If you don’t define "critical test results" for your ED, surveyors will consider all verbal or telephone reports of diagnostic tests to be "critical," warns Kobs. "For the ED, this probably would be almost all of the test results, including care of patients who seem to use the ED as their local family provider and manage to drop by for the malady of the week," she says.

For this reason, your ED should put together a list of your "critical" tests now, since January 2005 isn’t far off, says Kobs.

In addition, you must take steps to decrease delays in reporting of laboratory and diagnostic tests, imaging studies, electrocardiograms, and ultrasounds, says Kobs. "In order to improve, you will need to know what your actual turnaround time is now," she says. "If you do not have this information, it would be wise to gather it starting today."

  • You must improve communication and documentation.

To meet this goal, ED nurses at Gwinnett Medical Center in Lawrenceville, GA, created a faxed admission report to show floor nurses what was done in the ED, including diagnosis, medications given, vital signs before transfer, lab results, and special needs such as non-English-speaking or paraplegic. "When giving a verbal report, you may forget to tell the nurse certain things, or the floor nurse may later say I didn’t hear that in the report,’" says Sandy Vecellio, RN, BSN, ED clinician. "The form gives you specific questions to be sure they are answered; whereas, in a verbal report, you may forget to ask them."

The form also gives the floor nurse a paper document to refer back to, says Vecellio. "We fax this report to all of the floors, wait 15 minutes, and then call to see if they have any questions," she says.

  • Identify and annually review look-alike/sound-alike drugs, and take action to prevent errors involving these drugs.

This requirement is extremely important for the ED, because staff use a greater variety of medications with increased drug interactions than other units, says Kobs. "So there is a more intense need for them to be savvy about all look-alikes and sound-alikes," she underscores.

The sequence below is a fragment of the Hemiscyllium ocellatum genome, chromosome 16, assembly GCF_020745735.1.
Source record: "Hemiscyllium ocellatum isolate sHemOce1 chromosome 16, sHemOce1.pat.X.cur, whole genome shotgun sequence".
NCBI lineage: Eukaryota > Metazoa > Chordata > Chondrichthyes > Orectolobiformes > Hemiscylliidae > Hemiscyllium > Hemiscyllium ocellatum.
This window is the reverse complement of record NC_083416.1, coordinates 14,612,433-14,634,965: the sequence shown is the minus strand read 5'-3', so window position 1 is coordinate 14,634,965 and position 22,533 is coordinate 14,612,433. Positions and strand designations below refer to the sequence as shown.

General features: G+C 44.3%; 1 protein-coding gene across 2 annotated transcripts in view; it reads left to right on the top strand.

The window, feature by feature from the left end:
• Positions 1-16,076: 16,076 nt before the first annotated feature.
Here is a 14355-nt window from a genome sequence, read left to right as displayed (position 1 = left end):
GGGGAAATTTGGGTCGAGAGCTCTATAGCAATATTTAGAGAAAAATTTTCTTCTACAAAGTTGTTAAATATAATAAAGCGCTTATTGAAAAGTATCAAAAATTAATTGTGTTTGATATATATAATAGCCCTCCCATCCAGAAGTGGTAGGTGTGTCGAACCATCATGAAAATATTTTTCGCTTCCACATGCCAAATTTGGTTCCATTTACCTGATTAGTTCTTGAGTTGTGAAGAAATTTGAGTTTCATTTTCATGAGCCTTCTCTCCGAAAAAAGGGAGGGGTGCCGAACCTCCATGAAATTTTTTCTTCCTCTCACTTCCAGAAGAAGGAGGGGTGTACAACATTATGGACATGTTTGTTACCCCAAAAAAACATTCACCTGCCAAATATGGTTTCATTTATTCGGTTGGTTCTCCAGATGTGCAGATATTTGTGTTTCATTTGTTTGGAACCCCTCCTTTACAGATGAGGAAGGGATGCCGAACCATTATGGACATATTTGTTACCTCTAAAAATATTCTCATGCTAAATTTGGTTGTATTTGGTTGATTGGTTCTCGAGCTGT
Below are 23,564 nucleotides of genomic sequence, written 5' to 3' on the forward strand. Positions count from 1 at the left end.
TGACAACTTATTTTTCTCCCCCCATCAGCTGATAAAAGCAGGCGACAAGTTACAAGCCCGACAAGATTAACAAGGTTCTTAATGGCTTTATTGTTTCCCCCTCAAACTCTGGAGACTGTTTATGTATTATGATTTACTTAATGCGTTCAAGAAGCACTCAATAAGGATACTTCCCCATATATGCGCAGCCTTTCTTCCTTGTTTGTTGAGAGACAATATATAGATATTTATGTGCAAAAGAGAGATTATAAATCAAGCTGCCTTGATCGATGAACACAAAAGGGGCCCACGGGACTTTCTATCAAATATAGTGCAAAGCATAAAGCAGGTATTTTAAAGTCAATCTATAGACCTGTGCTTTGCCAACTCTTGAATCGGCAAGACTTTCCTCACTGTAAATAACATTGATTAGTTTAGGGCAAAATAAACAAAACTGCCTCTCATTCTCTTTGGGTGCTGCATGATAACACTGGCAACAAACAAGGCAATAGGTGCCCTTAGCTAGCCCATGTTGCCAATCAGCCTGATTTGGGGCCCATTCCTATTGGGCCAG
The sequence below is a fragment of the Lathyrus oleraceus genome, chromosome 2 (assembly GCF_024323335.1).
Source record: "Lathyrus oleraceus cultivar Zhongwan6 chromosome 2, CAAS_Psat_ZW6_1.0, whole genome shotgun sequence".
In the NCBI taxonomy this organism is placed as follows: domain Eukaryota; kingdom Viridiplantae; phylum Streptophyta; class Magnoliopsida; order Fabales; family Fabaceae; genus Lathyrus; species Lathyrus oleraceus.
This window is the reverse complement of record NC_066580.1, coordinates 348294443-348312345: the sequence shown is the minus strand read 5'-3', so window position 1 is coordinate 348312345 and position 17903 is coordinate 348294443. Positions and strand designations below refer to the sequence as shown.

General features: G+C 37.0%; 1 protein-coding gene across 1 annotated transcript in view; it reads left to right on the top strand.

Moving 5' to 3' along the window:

Work with pharmacists to identify these, Kobs recommends. "Clinical pharmacists can be invaluable team members and resources," she says.

  • Assess and periodically reassess each patient’s risk for falling, including the potential risk associated with the patient’s medication regimen, and take action to address any identified risks.

No one likes to believe that there are patient falls in the ED, says Kobs. "However with an aging population, drug abuse, and unfamiliar surroundings, falls aren’t so uncommon," she says. The goal specifically requires that you assess the potential risks associated with the patient’s medication regimen, she notes.

Kobs suggests the following:

— Mark gurneys with "fall risk" tags.

— Work with pharmacy to jointly identify which medications place patients at risk for disorientation and possible falls.

— Don’t think only in terms of medications given in the ED, but also what medications patients may have taken beforehand.

The biggest practice change for ED nurses will be remembering to document the periodic reassessment of the risk for falling, says Kobs. "A simple form with check boxes at chosen intervals would be a simple solution," she recommends.


For more information about the 2005 National Patient Safety Goals, contact:

  • Ann Kobs, President, Ann Kobs & Associates, 1946 Briarcliffe Blvd., Wheaton, IL 60187. Telephone: (630) 456-4169. E-mail: aejbbk@aol.com. Web: www.annkobs.com.
  • Sandy Vecellio, RN, BSN, Gwinnett Medical Center, 1000 Medical Center Blvd., Lawrenceville, GA 30046. Telephone: (678) 442-3243. Fax: (678) 442-4531. E-mail: SVecellio@ghsnet.org.